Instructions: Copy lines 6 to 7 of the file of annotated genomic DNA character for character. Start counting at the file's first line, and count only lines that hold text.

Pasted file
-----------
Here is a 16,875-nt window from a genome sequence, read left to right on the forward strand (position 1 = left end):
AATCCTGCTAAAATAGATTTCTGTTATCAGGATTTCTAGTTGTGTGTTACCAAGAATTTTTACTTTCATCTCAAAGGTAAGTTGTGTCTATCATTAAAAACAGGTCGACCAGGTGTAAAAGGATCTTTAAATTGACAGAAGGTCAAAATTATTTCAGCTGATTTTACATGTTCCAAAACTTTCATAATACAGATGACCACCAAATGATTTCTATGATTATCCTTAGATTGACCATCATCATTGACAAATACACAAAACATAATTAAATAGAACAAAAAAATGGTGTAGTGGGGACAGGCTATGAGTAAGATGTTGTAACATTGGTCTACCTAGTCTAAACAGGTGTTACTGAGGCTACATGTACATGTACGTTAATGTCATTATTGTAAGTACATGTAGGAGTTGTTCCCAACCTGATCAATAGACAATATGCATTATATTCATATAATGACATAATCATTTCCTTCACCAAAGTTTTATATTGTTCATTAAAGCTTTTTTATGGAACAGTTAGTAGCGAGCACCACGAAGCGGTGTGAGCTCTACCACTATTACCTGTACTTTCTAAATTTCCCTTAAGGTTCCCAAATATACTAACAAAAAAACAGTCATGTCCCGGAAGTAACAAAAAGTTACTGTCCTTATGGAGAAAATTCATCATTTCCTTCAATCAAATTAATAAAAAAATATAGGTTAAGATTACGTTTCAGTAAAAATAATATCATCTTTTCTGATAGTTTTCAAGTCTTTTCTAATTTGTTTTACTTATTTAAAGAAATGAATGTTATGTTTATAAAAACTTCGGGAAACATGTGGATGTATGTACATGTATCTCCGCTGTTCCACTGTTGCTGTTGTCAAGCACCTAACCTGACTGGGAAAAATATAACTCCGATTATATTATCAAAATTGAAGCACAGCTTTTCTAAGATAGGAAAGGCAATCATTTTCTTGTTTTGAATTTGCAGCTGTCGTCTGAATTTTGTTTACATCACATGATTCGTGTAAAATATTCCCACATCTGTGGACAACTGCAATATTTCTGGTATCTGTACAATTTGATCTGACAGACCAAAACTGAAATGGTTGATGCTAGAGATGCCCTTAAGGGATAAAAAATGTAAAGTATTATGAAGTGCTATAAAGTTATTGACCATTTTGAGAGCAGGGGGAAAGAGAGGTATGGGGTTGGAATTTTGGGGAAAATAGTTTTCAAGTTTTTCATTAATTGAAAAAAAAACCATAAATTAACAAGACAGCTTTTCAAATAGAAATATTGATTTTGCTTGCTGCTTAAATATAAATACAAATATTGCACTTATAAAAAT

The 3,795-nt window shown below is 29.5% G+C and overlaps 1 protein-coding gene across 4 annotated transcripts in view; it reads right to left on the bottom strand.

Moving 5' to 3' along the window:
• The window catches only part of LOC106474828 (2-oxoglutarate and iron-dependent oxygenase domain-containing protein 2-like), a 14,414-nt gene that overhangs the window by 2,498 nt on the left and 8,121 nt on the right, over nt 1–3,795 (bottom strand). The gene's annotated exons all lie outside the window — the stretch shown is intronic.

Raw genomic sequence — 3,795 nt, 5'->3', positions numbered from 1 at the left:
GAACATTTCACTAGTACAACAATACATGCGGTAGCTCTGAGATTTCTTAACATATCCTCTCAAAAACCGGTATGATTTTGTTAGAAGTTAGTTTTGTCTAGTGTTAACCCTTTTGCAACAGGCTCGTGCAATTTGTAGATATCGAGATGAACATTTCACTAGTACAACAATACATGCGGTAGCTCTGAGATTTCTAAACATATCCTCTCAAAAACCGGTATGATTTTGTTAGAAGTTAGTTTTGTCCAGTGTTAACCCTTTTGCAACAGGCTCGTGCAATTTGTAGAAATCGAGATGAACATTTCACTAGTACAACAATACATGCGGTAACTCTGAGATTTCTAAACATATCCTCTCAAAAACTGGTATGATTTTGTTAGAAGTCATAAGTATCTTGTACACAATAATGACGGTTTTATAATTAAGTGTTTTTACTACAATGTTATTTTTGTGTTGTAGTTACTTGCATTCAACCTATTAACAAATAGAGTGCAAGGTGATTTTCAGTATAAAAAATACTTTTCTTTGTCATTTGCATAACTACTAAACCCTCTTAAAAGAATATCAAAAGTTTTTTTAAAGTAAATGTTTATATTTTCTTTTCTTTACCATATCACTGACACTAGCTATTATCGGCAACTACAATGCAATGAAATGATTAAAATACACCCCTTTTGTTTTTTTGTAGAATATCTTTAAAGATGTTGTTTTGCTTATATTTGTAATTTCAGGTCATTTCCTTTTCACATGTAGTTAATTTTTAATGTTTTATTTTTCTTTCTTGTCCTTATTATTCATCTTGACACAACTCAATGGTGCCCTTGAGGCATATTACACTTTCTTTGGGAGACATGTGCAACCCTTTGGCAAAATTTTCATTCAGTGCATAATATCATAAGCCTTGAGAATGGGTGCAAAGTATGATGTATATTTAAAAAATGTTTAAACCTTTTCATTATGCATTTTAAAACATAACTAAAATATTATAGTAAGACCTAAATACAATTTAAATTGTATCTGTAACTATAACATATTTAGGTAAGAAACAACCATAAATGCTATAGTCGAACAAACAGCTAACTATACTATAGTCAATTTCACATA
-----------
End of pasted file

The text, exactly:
Raw genomic sequence — 3,795 nt, 5'->3', positions numbered from 1 at the left:
GAACATTTCACTAGTACAACAATACATGCGGTAGCTCTGAGATTTCTTAACATATCCTCTCAAAAACCGGTATGATTTTGTTAGAAGTTAGTTTTGTCTAGTGTTAACCCTTTTGCAACAGGCTCGTGCAATTTGTAGATATCGAGATGAACATTTCACTAGTACAACAATACATGCGGTAGCTCTGAGATTTCTAAACATATCCTCTCAAAAACCGGTATGATTTTGTTAGAAGTTAGTTTTGTCCAGTGTTAACCCTTTTGCAACAGGCTCGTGCAATTTGTAGAAATCGAGATGAACATTTCACTAGTACAACAATACATGCGGTAACTCTGAGATTTCTAAACATATCCTCTCAAAAACTGGTATGATTTTGTTAGAAGTCATAAGTATCTTGTACACAATAATGACGGTTTTATAATTAAGTGTTTTTACTACAATGTTATTTTTGTGTTGTAGTTACTTGCATTCAACCTATTAACAAATAGAGTGCAAGGTGATTTTCAGTATAAAAAATACTTTTCTTTGTCATTTGCATAACTACTAAACCCTCTTAAAAGAATATCAAAAGTTTTTTTAAAGTAAATGTTTATATTTTCTTTTCTTTACCATATCACTGACACTAGCTATTATCGGCAACTACAATGCAATGAAATGATTAAAATACACCCCTTTTGTTTTTTTGTAGAATATCTTTAAAGATGTTGTTTTGCTTATATTTGTAATTTCAGGTCATTTCCTTTTCACATGTAGTTAATTTTTAATGTTTTATTTTTCTTTCTTGTCCTTATTATTCATCTTGACACAACTCAATGGTGCCCTTGAGGCATATTACACTTTCTTTGGGAGACATGTGCAACCCTTTGGCAAAATTTTCATTCAGTGCATAATATCATAAGCCTTGAGAATGGGTGCAAAGTATGATGTATATTTAAAAAATGTTTAAACCTTTTCATTATGCATTTTAAAACATAACTAAAATATTATAGTAAGACCTAAATACAATTTAAATTGTATCTGTAACTATAACATATTTAGGTAAGAAACAACCATAAATGCTATAGTCGAACAAACAGCTAACTATACTATAGTCAATTTCACATA